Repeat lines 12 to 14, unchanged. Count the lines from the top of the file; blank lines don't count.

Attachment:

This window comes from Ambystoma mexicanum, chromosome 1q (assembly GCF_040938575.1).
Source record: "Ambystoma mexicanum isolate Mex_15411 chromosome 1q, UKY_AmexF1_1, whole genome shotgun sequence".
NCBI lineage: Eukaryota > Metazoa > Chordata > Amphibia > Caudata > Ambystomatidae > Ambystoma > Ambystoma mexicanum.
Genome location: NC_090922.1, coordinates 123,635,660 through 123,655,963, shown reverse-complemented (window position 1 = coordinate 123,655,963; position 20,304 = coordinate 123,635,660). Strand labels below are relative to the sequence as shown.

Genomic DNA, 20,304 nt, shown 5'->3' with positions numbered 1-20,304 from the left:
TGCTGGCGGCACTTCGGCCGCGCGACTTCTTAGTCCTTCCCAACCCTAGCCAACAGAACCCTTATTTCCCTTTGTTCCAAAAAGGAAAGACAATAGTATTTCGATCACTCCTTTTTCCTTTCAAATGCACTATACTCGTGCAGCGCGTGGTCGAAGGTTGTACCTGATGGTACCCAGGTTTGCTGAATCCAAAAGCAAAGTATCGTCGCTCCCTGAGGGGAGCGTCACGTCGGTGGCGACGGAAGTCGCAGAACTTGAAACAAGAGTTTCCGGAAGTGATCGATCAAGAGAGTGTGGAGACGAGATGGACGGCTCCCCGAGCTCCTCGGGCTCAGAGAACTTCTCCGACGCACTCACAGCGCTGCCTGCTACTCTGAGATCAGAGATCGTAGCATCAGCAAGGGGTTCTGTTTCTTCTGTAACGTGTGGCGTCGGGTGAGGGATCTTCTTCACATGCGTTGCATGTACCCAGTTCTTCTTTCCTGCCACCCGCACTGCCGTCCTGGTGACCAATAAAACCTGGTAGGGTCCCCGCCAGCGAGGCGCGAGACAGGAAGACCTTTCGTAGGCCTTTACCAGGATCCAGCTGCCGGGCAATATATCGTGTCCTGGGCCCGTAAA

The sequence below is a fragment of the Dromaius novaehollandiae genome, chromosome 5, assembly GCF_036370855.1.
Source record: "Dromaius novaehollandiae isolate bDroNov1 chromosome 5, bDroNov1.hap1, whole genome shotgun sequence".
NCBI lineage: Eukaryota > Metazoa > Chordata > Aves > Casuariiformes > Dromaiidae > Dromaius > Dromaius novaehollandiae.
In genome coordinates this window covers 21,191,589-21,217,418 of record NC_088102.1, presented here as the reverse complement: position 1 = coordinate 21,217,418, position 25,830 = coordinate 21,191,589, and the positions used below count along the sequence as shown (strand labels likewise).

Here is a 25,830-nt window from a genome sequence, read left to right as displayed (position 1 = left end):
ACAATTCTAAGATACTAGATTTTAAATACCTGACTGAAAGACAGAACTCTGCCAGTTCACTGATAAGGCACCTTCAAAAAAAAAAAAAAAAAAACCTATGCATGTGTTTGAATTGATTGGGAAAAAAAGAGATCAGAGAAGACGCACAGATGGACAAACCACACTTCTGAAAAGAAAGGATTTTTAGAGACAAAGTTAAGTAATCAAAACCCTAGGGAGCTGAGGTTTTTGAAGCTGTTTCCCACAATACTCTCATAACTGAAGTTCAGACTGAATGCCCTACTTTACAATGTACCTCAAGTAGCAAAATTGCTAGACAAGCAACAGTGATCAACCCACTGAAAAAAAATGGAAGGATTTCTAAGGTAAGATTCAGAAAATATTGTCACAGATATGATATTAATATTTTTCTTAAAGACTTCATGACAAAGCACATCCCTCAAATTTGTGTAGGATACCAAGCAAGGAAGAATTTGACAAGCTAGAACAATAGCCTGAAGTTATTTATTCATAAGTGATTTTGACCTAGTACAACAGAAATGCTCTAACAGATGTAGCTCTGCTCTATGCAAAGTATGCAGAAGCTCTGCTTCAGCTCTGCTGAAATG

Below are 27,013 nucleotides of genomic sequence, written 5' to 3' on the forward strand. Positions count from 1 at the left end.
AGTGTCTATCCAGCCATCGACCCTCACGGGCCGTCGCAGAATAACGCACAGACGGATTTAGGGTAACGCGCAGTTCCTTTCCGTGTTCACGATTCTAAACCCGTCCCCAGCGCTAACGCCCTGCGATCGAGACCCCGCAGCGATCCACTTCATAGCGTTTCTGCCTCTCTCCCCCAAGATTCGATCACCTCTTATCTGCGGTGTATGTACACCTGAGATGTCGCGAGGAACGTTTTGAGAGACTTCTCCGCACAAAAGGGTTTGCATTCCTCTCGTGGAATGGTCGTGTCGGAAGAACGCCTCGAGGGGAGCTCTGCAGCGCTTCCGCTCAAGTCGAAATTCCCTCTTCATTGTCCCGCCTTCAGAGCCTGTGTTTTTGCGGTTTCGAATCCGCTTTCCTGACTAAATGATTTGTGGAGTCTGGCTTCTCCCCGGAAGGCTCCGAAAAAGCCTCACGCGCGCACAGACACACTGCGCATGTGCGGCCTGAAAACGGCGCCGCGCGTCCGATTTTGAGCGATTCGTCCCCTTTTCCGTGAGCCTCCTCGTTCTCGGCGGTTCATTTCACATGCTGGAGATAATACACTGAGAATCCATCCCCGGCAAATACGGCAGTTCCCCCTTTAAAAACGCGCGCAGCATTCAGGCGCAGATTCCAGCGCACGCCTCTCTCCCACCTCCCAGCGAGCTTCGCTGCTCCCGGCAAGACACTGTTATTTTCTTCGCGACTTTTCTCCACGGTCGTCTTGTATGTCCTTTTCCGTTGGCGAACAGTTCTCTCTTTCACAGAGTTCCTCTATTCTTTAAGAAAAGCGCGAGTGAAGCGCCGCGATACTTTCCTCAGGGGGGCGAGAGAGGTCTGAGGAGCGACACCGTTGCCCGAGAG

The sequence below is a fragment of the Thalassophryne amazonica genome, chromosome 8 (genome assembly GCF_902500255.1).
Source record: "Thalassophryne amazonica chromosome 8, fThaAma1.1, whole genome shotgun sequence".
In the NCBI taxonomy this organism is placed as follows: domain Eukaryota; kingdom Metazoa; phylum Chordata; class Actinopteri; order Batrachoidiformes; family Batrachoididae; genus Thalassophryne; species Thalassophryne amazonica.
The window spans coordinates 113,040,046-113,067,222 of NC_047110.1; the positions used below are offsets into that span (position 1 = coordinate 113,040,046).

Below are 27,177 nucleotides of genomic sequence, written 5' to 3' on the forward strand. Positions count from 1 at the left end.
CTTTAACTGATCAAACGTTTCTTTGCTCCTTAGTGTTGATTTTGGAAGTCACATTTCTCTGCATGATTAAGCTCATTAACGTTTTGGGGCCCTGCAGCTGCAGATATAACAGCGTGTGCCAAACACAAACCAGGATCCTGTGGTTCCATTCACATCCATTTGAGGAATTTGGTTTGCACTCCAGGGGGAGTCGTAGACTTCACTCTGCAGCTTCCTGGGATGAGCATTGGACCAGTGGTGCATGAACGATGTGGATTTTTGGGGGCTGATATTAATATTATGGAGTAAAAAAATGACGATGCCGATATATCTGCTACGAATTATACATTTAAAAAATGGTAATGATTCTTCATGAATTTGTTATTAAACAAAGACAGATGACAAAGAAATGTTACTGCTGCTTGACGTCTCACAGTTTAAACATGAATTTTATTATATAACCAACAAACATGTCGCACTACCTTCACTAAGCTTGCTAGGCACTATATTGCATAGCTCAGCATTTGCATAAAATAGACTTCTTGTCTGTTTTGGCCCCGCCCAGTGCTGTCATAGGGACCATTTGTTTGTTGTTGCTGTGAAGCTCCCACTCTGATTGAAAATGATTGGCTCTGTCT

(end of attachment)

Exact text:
ACAATTCTAAGATACTAGATTTTAAATACCTGACTGAAAGACAGAACTCTGCCAGTTCACTGATAAGGCACCTTCAAAAAAAAAAAAAAAAAAACCTATGCATGTGTTTGAATTGATTGGGAAAAAAAGAGATCAGAGAAGACGCACAGATGGACAAACCACACTTCTGAAAAGAAAGGATTTTTAGAGACAAAGTTAAGTAATCAAAACCCTAGGGAGCTGAGGTTTTTGAAGCTGTTTCCCACAATACTCTCATAACTGAAGTTCAGACTGAATGCCCTACTTTACAATGTACCTCAAGTAGCAAAATTGCTAGACAAGCAACAGTGATCAACCCACTGAAAAAAAATGGAAGGATTTCTAAGGTAAGATTCAGAAAATATTGTCACAGATATGATATTAATATTTTTCTTAAAGACTTCATGACAAAGCACATCCCTCAAATTTGTGTAGGATACCAAGCAAGGAAGAATTTGACAAGCTAGAACAATAGCCTGAAGTTATTTATTCATAAGTGATTTTGACCTAGTACAACAGAAATGCTCTAACAGATGTAGCTCTGCTCTATGCAAAGTATGCAGAAGCTCTGCTTCAGCTCTGCTGAAATG

Below are 27,013 nucleotides of genomic sequence, written 5' to 3' on the forward strand. Positions count from 1 at the left end.
AGTGTCTATCCAGCCATCGACCCTCACGGGCCGTCGCAGAATAACGCACAGACGGATTTAGGGTAACGCGCAGTTCCTTTCCGTGTTCACGATTCTAAACCCGTCCCCAGCGCTAACGCCCTGCGATCGAGACCCCGCAGCGATCCACTTCATAGCGTTTCTGCCTCTCTCCCCCAAGATTCGATCACCTCTTATCTGCGGTGTATGTACACCTGAGATGTCGCGAGGAACGTTTTGAGAGACTTCTCCGCACAAAAGGGTTTGCATTCCTCTCGTGGAATGGTCGTGTCGGAAGAACGCCTCGAGGGGAGCTCTGCAGCGCTTCCGCTCAAGTCGAAATTCCCTCTTCATTGTCCCGCCTTCAGAGCCTGTGTTTTTGCGGTTTCGAATCCGCTTTCCTGACTAAATGATTTGTGGAGTCTGGCTTCTCCCCGGAAGGCTCCGAAAAAGCCTCACGCGCGCACAGACACACTGCGCATGTGCGGCCTGAAAACGGCGCCGCGCGTCCGATTTTGAGCGATTCGTCCCCTTTTCCGTGAGCCTCCTCGTTCTCGGCGGTTCATTTCACATGCTGGAGATAATACACTGAGAATCCATCCCCGGCAAATACGGCAGTTCCCCCTTTAAAAACGCGCGCAGCATTCAGGCGCAGATTCCAGCGCACGCCTCTCTCCCACCTCCCAGCGAGCTTCGCTGCTCCCGGCAAGACACTGTTATTTTCTTCGCGACTTTTCTCCACGGTCGTCTTGTATGTCCTTTTCCGTTGGCGAACAGTTCTCTCTTTCACAGAGTTCCTCTATTCTTTAAGAAAAGCGCGAGTGAAGCGCCGCGATACTTTCCTCAGGGGGGCGAGAGAGGTCTGAGGAGCGACACCGTTGCCCGAGAG